WHAT IS AN API?
API stands for Application Programming Interface, a way for programmers to communicate with an application without needing access to databases and source code. An API enables developers to connect to applications and share or extract data as required, helping multiple software systems and applications to work together in a functional business ecosystem.
To be more technical, APIs consist of an exact specification produced by the providers of an application and/or service, which programmers have to follow if they wish to use that service. This specification covers what functionality is being made available, how this functionality must be used, and the formats accepted as either an input or an output. In recent years, as services have become more specialised, the term API has increasingly been used to describe both the specification and the service itself – for example, the Google Maps API.
HOW DO APIS WORK?
Whenever a system wants to access a dataset from another application, it must go through the API. This is because only a certain amount of data is available to access, and it must be requested in a particular language unique to each application. The API is a middleman of sorts, accepting requests and, assuming the request is allowed, returning the data to the system that requested it. It also tells programmers what they can request, precisely how they have to ask for it, and how to receive it.
Why are APIs important?
Most companies nowadays are running several software systems within their organisations. Accounts have one; Customer Relations have another; Sales another, and so on. Giving these individual pieces of software the ability to communicate with each other directly and work together is increasingly important for both financial and collaborative reasons. Often convoluted and time-consuming tasks can be streamlined into much more straightforward and easier-to-manage processes, making companies more efficient.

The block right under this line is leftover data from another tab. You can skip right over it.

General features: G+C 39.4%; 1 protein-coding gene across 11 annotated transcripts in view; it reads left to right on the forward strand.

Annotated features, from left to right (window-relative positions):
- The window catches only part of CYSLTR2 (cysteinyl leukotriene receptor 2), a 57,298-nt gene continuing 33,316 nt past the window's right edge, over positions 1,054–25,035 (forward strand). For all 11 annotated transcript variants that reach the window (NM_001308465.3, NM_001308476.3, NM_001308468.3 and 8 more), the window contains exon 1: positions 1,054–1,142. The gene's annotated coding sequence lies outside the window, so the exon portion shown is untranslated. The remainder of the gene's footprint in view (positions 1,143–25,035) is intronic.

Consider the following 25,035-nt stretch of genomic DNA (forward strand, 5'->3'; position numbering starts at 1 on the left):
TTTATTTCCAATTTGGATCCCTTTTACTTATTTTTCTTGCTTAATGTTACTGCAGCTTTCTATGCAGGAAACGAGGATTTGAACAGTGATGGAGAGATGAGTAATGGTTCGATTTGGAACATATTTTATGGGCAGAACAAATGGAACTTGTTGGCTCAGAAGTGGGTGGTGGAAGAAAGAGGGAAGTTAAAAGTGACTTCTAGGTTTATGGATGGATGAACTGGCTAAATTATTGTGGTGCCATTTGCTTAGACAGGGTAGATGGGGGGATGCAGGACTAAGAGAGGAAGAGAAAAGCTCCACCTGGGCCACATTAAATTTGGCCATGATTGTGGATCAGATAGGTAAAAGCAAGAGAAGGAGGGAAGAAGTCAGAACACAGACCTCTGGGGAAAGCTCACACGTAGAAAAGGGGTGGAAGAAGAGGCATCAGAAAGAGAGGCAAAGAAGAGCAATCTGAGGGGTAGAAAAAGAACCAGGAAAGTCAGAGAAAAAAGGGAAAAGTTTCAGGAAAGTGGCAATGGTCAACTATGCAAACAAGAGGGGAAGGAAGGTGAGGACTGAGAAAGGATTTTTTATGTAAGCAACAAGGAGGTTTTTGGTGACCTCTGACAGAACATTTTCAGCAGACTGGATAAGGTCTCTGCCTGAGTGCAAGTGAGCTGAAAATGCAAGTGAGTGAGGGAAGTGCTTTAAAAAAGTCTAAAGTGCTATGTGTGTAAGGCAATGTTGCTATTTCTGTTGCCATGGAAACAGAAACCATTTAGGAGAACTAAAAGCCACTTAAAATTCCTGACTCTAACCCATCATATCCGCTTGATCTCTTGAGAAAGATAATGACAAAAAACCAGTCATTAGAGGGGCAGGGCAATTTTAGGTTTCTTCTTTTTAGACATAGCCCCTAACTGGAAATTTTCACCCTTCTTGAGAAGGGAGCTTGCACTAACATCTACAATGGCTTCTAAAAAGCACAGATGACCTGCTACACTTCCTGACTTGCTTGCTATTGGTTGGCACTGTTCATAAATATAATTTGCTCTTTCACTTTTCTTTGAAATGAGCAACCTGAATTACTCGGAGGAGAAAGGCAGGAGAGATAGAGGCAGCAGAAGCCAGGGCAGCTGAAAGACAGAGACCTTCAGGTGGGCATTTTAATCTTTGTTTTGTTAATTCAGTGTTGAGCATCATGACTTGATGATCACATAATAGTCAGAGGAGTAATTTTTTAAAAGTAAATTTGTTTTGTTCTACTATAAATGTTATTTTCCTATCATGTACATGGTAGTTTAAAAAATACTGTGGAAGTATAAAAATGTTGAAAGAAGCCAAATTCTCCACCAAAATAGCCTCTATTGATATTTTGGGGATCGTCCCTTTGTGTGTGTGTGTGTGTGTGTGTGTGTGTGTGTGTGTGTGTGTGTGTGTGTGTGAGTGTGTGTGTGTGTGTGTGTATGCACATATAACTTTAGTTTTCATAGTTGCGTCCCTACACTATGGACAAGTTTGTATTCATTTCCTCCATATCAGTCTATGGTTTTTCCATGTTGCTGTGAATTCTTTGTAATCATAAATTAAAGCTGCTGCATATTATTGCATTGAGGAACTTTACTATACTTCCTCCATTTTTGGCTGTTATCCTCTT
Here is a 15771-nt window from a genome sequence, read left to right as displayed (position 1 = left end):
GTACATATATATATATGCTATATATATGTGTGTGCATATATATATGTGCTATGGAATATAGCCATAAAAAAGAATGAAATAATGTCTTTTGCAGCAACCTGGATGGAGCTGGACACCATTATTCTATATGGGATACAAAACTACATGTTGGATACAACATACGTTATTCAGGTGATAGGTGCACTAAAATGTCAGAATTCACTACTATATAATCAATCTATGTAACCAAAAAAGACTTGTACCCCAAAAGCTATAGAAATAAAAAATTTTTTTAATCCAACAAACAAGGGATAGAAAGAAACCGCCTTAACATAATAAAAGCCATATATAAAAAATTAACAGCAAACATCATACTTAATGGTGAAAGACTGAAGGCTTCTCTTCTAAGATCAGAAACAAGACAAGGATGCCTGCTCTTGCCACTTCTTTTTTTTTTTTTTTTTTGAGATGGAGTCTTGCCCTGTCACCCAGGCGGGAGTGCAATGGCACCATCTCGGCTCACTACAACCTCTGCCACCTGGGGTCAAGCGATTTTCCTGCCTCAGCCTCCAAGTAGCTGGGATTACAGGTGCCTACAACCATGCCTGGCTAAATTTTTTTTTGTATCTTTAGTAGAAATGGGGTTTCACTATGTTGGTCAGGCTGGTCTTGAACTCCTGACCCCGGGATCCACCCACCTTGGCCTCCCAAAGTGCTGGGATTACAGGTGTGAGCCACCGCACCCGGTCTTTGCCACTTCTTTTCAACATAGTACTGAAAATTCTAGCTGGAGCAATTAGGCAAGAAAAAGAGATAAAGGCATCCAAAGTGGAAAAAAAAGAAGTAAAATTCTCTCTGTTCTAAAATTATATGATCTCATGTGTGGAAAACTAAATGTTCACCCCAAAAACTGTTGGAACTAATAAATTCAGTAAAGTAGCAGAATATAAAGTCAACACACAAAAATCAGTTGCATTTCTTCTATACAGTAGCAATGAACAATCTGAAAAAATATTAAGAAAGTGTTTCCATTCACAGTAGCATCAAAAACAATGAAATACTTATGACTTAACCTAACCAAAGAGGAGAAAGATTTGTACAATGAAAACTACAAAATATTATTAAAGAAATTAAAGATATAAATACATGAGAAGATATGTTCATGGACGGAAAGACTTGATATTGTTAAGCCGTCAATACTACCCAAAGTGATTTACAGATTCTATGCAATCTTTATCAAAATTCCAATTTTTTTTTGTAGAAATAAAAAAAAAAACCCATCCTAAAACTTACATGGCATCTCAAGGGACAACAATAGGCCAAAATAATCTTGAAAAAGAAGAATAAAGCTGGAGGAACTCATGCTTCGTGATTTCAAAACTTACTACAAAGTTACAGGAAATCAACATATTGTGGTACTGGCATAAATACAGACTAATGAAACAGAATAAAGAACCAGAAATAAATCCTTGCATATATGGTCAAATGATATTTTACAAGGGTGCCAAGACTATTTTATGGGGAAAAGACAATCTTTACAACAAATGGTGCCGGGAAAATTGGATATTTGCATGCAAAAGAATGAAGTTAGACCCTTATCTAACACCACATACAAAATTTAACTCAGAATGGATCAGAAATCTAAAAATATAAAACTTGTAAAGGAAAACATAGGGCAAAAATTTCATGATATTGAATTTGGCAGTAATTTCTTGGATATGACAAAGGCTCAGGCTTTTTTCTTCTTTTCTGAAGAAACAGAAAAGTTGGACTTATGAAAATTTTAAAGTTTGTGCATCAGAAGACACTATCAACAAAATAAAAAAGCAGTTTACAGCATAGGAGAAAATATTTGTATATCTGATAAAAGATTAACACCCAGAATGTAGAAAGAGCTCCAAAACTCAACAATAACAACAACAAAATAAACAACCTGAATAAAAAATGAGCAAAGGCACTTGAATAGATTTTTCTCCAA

APIs can also be used to generate additional revenues and can even help to form the basis of entirely new companies. Uber is the perfect example of this, using APIs to amalgamate Google Maps for mapping and location services, Braintree for payments, Twilio for SMS, and Oracle for its database requirements. APIs enable faster innovation, breaking down barriers to change and allowing more people to contribute to the success of a business. Unsurprisingly, many major companies are currently pursuing API strategies, including MasterCard, Unilever, Nestle, Tesla, and BSkyB, to name but a few.
API FOR PEOPLEVOX WMS
At Peoplevox, we realised the necessity of including an API in our WMS, which is why all major data required to operate your warehouse can be pushed to external applications via the API, including product data, sales orders, purchase orders, and more.
This allows you to adopt a flexible approach to integrating your different systems. All you need is valid credentials for your Peoplevox installation. You can run the system and user-defined reports via the API, subscribe to notifications about important warehouse events – like changes to item availability – and choose the data you want to receive and the format you receive it in. Plus, we continuously update our API as new updates are released on the Peoplevox WMS, so you will always have access to the data you need.
Find out more
If you’d like to find out more about what’s possible for your warehousing needs via the API, request a call with one of our fulfilllment specialists. They will be only too happy to help answer any questions you might have.